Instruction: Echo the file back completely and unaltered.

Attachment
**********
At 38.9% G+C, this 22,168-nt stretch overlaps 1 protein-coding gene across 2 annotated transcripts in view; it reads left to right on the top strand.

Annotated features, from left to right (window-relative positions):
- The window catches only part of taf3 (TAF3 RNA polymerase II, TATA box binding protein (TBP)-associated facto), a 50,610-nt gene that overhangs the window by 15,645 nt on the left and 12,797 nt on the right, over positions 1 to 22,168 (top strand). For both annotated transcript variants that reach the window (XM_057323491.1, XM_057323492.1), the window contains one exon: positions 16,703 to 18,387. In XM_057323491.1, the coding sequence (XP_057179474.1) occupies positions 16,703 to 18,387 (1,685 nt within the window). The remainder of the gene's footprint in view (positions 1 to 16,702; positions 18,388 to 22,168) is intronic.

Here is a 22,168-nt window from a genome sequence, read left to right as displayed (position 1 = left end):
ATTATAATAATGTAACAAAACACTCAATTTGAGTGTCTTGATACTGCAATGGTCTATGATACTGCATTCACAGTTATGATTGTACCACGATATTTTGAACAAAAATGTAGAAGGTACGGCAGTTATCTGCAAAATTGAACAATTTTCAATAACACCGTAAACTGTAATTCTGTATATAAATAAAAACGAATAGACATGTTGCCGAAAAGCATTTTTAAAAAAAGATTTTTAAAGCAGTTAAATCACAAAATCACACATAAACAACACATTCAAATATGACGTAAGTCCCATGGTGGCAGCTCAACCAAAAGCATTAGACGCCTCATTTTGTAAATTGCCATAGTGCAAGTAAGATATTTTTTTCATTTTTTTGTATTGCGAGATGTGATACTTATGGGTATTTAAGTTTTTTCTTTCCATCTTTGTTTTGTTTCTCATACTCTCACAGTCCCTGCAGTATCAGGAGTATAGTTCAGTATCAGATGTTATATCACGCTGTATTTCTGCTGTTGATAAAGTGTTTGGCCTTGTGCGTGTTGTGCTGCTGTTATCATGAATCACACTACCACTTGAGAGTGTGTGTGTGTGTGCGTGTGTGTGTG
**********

At 38.9% G+C, this 22,168-nt stretch overlaps 1 protein-coding gene across 2 annotated transcripts in view; it reads left to right on the top strand.

Annotated features, from left to right (window-relative positions):
- The window catches only part of taf3 (TAF3 RNA polymerase II, TATA box binding protein (TBP)-associated facto), a 50,610-nt gene that overhangs the window by 15,645 nt on the left and 12,797 nt on the right, over positions 1 to 22,168 (top strand). For both annotated transcript variants that reach the window (XM_057323491.1, XM_057323492.1), the window contains one exon: positions 16,703 to 18,387. In XM_057323491.1, the coding sequence (XP_057179474.1) occupies positions 16,703 to 18,387 (1,685 nt within the window). The remainder of the gene's footprint in view (positions 1 to 16,702; positions 18,388 to 22,168) is intronic.

Here is a 22,168-nt window from a genome sequence, read left to right as displayed (position 1 = left end):
ATTATAATAATGTAACAAAACACTCAATTTGAGTGTCTTGATACTGCAATGGTCTATGATACTGCATTCACAGTTATGATTGTACCACGATATTTTGAACAAAAATGTAGAAGGTACGGCAGTTATCTGCAAAATTGAACAATTTTCAATAACACCGTAAACTGTAATTCTGTATATAAATAAAAACGAATAGACATGTTGCCGAAAAGCATTTTTAAAAAAAGATTTTTAAAGCAGTTAAATCACAAAATCACACATAAACAACACATTCAAATATGACGTAAGTCCCATGGTGGCAGCTCAACCAAAAGCATTAGACGCCTCATTTTGTAAATTGCCATAGTGCAAGTAAGATATTTTTTTCATTTTTTTGTATTGCGAGATGTGATACTTATGGGTATTTAAGTTTTTTCTTTCCATCTTTGTTTTGTTTCTCATACTCTCACAGTCCCTGCAGTATCAGGAGTATAGTTCAGTATCAGATGTTATATCACGCTGTATTTCTGCTGTTGATAAAGTGTTTGGCCTTGTGCGTGTTGTGCTGCTGTTATCATGAATCACACTACCACTTGAGAGTGTGTGTGTGTGTGCGTGTGTGTGTG